White evangelicals are opposed to Jesus

By James A. Haught | 8 November 2023
Freethought Now

Christ on the Mount of Olives. (Photo: Wikimedia Commons / Public Domain)

Editor’s note: Although FFRF columnist James Haught died, sadly, on July 23 at age 91, we are lucky to still have a collection of pieces Jim gave us to use — some fresh and others previously published — that we will be sending out till we exhaust this treasure trove.

Jesus has been portrayed as a liberal. He is depicted as siding with underdogs. He championed little people, not the privileged and powerful. “Blessed are the poor” was one of his maxims. He told a noble: “Sell all that thou hast, and distribute unto the poor.”

Christ’s teachings were virtually a prescription for the compassionate “safety net” upholding people and families in modern democracies: “For I was hungered, and ye gave me meat. I was thirsty, and ye gave me drink. I was a stranger, and ye took me in. Naked, and ye clothed me. I was sick, and ye visited me. I was in prison, and ye came unto me. … Inasmuch as ye have done it unto one of the least of these my brethren, ye have done it unto me.”

He is also quoted as saying, “When thou makest a feast, call the poor, the maimed, the lame, the blind: and thou shalt be blessed, for they cannot recompense thee.”

His parable of the Good Samaritan spotlighted the nobility of caring for victims of misfortune. Christ’s Golden Rule — “All things whatsoever ye would that men should do to you, do ye even so to them” — underscored common fairness.

Jesus is not shown to be supporting harsh punishments. When the law demanded stoning of an adultress, he is famously supposed to have said: “He that is without sin among you, let him first cast a stone at her.”

Jesus advocated separation of church and state: “Render therefore unto Caesar the things which be Caesar’s, and unto God the things which be God’s.”

Jesus wasn’t a militarist. “Blessed are the peacemakers” was another of his maxims.

Clearly, without question, Jesus espoused values aligned with the modern political left. Sometimes, this facet of religion is called the “social gospel.”

So it’s strange that America’s white evangelicals and fundamentalists favor the rich, undercut the safety net, back militarism, and demand harsher justice and the death penalty. Oddly, these conservative believers contradict the values of Jesus.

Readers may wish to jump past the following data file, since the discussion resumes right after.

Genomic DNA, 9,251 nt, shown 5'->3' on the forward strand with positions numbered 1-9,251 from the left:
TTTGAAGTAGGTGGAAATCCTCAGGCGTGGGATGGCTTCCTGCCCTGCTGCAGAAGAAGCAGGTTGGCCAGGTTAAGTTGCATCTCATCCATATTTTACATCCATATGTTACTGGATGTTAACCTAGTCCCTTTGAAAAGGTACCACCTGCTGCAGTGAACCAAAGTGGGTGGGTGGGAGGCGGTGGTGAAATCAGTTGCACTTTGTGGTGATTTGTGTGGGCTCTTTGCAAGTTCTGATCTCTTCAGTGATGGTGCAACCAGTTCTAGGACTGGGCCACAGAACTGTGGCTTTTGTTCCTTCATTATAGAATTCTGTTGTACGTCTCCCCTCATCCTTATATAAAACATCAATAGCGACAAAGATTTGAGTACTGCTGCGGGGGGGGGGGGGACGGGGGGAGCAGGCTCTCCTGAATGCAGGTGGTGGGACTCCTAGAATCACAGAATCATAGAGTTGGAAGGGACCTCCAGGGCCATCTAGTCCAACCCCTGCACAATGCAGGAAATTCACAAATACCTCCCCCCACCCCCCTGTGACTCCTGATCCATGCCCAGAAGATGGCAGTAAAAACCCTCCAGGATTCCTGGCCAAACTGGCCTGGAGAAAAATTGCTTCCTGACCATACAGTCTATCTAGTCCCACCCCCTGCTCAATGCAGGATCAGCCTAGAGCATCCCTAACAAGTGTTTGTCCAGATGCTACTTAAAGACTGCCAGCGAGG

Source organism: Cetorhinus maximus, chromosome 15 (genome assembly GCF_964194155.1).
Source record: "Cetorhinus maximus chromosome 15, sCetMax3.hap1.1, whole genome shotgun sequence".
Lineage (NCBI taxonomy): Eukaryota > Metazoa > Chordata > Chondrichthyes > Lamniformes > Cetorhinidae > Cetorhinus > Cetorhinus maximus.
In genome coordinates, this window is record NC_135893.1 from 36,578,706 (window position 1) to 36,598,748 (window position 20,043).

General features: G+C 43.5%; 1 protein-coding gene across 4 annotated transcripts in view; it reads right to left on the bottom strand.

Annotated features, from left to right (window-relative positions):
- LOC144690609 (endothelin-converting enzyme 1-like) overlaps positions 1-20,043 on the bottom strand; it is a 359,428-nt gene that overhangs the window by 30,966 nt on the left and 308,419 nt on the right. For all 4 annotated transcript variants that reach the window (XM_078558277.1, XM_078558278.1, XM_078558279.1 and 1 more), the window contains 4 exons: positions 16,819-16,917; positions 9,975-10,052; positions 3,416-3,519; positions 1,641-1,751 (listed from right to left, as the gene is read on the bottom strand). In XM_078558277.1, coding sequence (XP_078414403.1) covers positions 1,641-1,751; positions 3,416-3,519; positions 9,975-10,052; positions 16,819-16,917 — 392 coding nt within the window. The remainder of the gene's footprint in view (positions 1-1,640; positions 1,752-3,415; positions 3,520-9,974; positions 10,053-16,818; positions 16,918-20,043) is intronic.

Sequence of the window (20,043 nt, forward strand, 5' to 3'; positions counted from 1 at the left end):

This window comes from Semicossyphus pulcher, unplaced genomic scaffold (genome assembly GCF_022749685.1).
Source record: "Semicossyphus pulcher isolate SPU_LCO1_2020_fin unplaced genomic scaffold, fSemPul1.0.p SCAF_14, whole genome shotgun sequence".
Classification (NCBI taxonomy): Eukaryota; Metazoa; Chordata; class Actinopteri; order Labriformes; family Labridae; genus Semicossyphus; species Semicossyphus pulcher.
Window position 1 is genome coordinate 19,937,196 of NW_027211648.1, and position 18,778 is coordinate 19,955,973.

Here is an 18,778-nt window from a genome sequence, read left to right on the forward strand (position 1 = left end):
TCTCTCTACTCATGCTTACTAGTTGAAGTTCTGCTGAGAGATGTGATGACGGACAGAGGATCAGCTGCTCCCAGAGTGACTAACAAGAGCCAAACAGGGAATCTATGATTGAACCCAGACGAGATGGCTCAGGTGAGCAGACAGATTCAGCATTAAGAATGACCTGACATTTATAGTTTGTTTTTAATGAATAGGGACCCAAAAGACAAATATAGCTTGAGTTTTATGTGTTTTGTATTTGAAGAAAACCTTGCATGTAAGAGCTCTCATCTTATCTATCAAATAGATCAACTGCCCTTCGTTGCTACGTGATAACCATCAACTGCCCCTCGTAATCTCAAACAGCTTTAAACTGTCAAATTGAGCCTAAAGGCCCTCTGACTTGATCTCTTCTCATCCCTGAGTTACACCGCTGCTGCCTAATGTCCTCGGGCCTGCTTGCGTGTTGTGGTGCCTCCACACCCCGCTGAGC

When George W. Bush was governor of Texas, he signed execution warrants for a record-breaking 135 inmates. Yet, Bush was renowned as a born-again believer and declared on national television that his favorite philosopher was Jesus. The contrast between the two sets off clanging bells of cognitive dissonance.

Meanwhile, secular Americans who don’t attend church support the safety net for average folks. How odd that churchless people are closer to the social principles of Jesus than a lot of churchgoers are.

Pope Francis has gained worldwide popularity because he pushes the humane liberal ideas of Jesus, not the sexual taboos and hidebound Puritanism that has historically dominated his church. “Inequality is the root of social evil,” Francis declares. All poor families deserve “land, lodging, labor,” he preaches. He says capitalism rests on the “unfettered pursuit of money” and discards “unproductive people” like the poor, elderly and less-educated.

Conservatives are rattled by the prelate. Right-wing pundit Pat Buchanan has accused him of preaching “socialist sermons.”

But the pope is merely voicing the values of Jesus. He is underscoring what should be obvious to every thinking person: that Jesus was a liberal.

Reprinted with permission from the author.

James A. HaughtJames A. Haught died on 23 July 2023. He was editor emeritus of West Virginia’s The Charleston Gazette-Mail and was a senior editor of the Free Inquiry magazine. He was also the author of numerous books and articles; his most recent book was Religion is Dying: Soaring Secularism in America and the West (Gustav Broukal Press, 2010). Haught won 21 national newswriting awards and thirty of his columns were distributed by national syndicates. He was in Who’s Who in America, Who’s Who in the World, Contemporary Authors, and 2000 Outstanding Intellectuals of the 21st Century.

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